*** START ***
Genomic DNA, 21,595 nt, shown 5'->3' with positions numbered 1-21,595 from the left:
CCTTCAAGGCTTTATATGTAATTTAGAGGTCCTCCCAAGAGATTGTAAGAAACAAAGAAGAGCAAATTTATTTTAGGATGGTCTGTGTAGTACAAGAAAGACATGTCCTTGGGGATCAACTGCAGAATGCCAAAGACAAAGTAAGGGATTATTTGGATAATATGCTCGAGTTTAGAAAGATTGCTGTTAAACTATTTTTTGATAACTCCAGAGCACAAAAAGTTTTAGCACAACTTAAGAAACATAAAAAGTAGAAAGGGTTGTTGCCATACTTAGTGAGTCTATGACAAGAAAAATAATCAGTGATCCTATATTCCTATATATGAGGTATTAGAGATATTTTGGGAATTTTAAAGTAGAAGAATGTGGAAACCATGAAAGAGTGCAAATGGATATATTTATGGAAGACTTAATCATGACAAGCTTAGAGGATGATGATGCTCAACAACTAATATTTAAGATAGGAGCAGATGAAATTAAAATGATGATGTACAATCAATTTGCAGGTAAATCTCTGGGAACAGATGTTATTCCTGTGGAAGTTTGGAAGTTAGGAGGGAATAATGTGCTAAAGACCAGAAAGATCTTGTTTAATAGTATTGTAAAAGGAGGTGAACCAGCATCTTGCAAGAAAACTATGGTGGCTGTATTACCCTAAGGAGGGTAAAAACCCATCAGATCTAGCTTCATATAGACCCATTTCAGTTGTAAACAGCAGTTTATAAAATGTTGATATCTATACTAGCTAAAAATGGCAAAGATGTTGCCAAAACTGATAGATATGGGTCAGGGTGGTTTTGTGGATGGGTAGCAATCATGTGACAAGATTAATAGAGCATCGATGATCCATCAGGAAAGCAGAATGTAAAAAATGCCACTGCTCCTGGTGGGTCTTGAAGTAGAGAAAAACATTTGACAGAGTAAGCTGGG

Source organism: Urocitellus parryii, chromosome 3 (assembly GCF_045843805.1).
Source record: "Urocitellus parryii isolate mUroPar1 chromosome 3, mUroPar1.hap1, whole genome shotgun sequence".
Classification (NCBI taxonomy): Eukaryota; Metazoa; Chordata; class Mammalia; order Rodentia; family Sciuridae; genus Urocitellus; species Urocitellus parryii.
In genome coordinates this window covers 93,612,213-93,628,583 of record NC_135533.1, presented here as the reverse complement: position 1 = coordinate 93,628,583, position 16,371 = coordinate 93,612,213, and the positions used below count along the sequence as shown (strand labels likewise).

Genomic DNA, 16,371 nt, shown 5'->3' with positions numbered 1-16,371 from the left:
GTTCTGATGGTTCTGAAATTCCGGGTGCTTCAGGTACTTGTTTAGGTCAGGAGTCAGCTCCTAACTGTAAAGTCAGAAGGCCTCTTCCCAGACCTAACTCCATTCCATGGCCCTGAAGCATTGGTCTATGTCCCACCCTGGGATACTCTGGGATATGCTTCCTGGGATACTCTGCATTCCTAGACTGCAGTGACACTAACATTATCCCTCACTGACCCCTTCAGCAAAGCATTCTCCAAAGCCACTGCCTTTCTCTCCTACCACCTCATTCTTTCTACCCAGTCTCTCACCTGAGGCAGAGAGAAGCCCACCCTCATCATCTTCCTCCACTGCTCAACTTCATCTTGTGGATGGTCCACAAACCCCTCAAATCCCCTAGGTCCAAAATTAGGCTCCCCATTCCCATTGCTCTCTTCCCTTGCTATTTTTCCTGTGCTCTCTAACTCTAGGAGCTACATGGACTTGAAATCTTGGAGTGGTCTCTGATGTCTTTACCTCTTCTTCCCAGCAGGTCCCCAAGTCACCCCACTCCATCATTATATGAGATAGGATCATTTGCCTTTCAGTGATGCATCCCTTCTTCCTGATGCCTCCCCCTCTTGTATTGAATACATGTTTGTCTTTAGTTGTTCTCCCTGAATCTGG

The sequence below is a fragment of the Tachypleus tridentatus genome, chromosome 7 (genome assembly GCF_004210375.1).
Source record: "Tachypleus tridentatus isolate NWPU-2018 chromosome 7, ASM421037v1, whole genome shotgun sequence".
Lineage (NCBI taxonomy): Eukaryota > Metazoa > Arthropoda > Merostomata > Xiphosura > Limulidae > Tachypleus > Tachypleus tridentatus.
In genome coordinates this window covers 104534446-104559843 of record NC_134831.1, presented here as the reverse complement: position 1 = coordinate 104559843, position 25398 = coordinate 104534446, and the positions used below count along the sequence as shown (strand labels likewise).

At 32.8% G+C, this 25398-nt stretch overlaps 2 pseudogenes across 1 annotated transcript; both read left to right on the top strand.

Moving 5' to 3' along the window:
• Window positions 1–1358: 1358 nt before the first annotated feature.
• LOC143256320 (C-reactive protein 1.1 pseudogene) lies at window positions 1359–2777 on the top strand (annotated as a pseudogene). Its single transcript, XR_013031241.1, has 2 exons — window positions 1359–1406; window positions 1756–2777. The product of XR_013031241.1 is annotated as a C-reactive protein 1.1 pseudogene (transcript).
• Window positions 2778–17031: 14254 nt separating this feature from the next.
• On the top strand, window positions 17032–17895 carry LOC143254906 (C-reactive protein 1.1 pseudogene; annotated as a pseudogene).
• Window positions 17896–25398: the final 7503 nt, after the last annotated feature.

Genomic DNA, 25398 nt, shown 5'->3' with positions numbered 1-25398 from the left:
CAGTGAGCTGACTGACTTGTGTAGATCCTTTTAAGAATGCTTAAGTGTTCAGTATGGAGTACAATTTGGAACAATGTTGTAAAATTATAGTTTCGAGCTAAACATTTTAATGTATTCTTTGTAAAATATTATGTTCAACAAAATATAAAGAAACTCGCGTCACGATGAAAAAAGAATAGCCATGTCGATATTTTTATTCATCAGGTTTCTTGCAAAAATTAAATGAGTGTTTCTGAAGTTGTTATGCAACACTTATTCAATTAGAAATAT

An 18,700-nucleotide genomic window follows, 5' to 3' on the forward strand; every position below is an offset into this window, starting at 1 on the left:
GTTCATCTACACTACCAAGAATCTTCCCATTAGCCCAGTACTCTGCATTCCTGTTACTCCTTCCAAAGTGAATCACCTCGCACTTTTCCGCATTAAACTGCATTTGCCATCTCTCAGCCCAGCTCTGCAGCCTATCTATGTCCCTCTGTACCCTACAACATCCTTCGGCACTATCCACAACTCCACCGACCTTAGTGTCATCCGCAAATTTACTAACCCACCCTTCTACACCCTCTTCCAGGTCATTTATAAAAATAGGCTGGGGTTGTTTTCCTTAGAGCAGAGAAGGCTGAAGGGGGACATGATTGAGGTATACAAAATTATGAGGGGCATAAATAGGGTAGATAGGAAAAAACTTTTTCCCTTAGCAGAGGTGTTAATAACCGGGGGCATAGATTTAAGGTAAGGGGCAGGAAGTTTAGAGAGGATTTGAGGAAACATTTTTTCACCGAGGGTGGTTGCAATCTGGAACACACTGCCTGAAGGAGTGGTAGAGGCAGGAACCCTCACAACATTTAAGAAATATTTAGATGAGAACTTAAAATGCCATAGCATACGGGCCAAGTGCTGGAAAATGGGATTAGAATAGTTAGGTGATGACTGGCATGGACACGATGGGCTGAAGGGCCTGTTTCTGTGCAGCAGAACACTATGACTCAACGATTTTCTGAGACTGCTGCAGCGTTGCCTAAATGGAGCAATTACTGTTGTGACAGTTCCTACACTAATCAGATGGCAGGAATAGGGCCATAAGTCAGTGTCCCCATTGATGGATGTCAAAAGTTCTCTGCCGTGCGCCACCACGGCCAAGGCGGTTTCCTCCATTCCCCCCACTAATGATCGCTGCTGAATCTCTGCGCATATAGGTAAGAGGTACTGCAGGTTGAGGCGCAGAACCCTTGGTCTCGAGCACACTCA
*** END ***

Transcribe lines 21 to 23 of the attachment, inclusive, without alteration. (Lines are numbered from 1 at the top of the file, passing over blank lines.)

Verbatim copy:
CAGTGAGCTGACTGACTTGTGTAGATCCTTTTAAGAATGCTTAAGTGTTCAGTATGGAGTACAATTTGGAACAATGTTGTAAAATTATAGTTTCGAGCTAAACATTTTAATGTATTCTTTGTAAAATATTATGTTCAACAAAATATAAAGAAACTCGCGTCACGATGAAAAAAGAATAGCCATGTCGATATTTTTATTCATCAGGTTTCTTGCAAAAATTAAATGAGTGTTTCTGAAGTTGTTATGCAACACTTATTCAATTAGAAATAT

An 18,700-nucleotide genomic window follows, 5' to 3' on the forward strand; every position below is an offset into this window, starting at 1 on the left:
GTTCATCTACACTACCAAGAATCTTCCCATTAGCCCAGTACTCTGCATTCCTGTTACTCCTTCCAAAGTGAATCACCTCGCACTTTTCCGCATTAAACTGCATTTGCCATCTCTCAGCCCAGCTCTGCAGCCTATCTATGTCCCTCTGTACCCTACAACATCCTTCGGCACTATCCACAACTCCACCGACCTTAGTGTCATCCGCAAATTTACTAACCCACCCTTCTACACCCTCTTCCAGGTCATTTATAAAAATAGGCTGGGGTTGTTTTCCTTAGAGCAGAGAAGGCTGAAGGGGGACATGATTGAGGTATACAAAATTATGAGGGGCATAAATAGGGTAGATAGGAAAAAACTTTTTCCCTTAGCAGAGGTGTTAATAACCGGGGGCATAGATTTAAGGTAAGGGGCAGGAAGTTTAGAGAGGATTTGAGGAAACATTTTTTCACCGAGGGTGGTTGCAATCTGGAACACACTGCCTGAAGGAGTGGTAGAGGCAGGAACCCTCACAACATTTAAGAAATATTTAGATGAGAACTTAAAATGCCATAGCATACGGGCCAAGTGCTGGAAAATGGGATTAGAATAGTTAGGTGATGACTGGCATGGACACGATGGGCTGAAGGGCCTGTTTCTGTGCAGCAGAACACTATGACTCAACGATTTTCTGAGACTGCTGCAGCGTTGCCTAAATGGAGCAATTACTGTTGTGACAGTTCCTACACTAATCAGATGGCAGGAATAGGGCCATAAGTCAGTGTCCCCATTGATGGATGTCAAAAGTTCTCTGCCGTGCGCCACCACGGCCAAGGCGGTTTCCTCCATTCCCCCCACTAATGATCGCTGCTGAATCTCTGCGCATATAGGTAAGAGGTACTGCAGGTTGAGGCGCAGAACCCTTGGTCTCGAGCACACTCA